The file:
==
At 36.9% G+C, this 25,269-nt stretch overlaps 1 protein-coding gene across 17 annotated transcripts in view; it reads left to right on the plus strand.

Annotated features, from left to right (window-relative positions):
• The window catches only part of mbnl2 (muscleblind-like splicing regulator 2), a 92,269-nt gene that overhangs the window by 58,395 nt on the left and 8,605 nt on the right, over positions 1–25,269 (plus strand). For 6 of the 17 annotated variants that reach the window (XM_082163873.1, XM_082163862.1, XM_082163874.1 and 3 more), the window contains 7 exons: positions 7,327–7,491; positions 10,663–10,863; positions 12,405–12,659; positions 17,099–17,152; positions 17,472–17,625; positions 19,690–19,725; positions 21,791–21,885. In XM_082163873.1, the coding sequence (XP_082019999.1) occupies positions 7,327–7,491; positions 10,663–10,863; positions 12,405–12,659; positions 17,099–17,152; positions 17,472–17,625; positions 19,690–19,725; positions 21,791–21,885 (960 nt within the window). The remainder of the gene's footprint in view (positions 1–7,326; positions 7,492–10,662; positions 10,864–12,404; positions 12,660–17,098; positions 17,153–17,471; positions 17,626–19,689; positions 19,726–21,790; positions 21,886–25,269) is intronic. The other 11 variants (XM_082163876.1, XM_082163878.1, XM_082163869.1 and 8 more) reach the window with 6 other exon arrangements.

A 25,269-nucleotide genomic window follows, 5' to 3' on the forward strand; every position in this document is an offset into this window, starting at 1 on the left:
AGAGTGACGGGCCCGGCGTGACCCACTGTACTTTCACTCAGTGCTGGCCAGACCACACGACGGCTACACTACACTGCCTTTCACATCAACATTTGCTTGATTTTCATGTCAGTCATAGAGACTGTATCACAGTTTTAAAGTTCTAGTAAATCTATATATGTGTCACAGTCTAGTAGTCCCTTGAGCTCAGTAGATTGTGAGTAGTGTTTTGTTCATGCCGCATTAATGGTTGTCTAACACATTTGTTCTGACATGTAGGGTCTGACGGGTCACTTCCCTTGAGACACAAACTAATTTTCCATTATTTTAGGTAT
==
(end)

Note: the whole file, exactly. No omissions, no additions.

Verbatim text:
At 36.9% G+C, this 25,269-nt stretch overlaps 1 protein-coding gene across 17 annotated transcripts in view; it reads left to right on the plus strand.

Annotated features, from left to right (window-relative positions):
• The window catches only part of mbnl2 (muscleblind-like splicing regulator 2), a 92,269-nt gene that overhangs the window by 58,395 nt on the left and 8,605 nt on the right, over positions 1–25,269 (plus strand). For 6 of the 17 annotated variants that reach the window (XM_082163873.1, XM_082163862.1, XM_082163874.1 and 3 more), the window contains 7 exons: positions 7,327–7,491; positions 10,663–10,863; positions 12,405–12,659; positions 17,099–17,152; positions 17,472–17,625; positions 19,690–19,725; positions 21,791–21,885. In XM_082163873.1, the coding sequence (XP_082019999.1) occupies positions 7,327–7,491; positions 10,663–10,863; positions 12,405–12,659; positions 17,099–17,152; positions 17,472–17,625; positions 19,690–19,725; positions 21,791–21,885 (960 nt within the window). The remainder of the gene's footprint in view (positions 1–7,326; positions 7,492–10,662; positions 10,864–12,404; positions 12,660–17,098; positions 17,153–17,471; positions 17,626–19,689; positions 19,726–21,790; positions 21,886–25,269) is intronic. The other 11 variants (XM_082163876.1, XM_082163878.1, XM_082163869.1 and 8 more) reach the window with 6 other exon arrangements.

A 25,269-nucleotide genomic window follows, 5' to 3' on the forward strand; every position in this document is an offset into this window, starting at 1 on the left:
AGAGTGACGGGCCCGGCGTGACCCACTGTACTTTCACTCAGTGCTGGCCAGACCACACGACGGCTACACTACACTGCCTTTCACATCAACATTTGCTTGATTTTCATGTCAGTCATAGAGACTGTATCACAGTTTTAAAGTTCTAGTAAATCTATATATGTGTCACAGTCTAGTAGTCCCTTGAGCTCAGTAGATTGTGAGTAGTGTTTTGTTCATGCCGCATTAATGGTTGTCTAACACATTTGTTCTGACATGTAGGGTCTGACGGGTCACTTCCCTTGAGACACAAACTAATTTTCCATTATTTTAGGTAT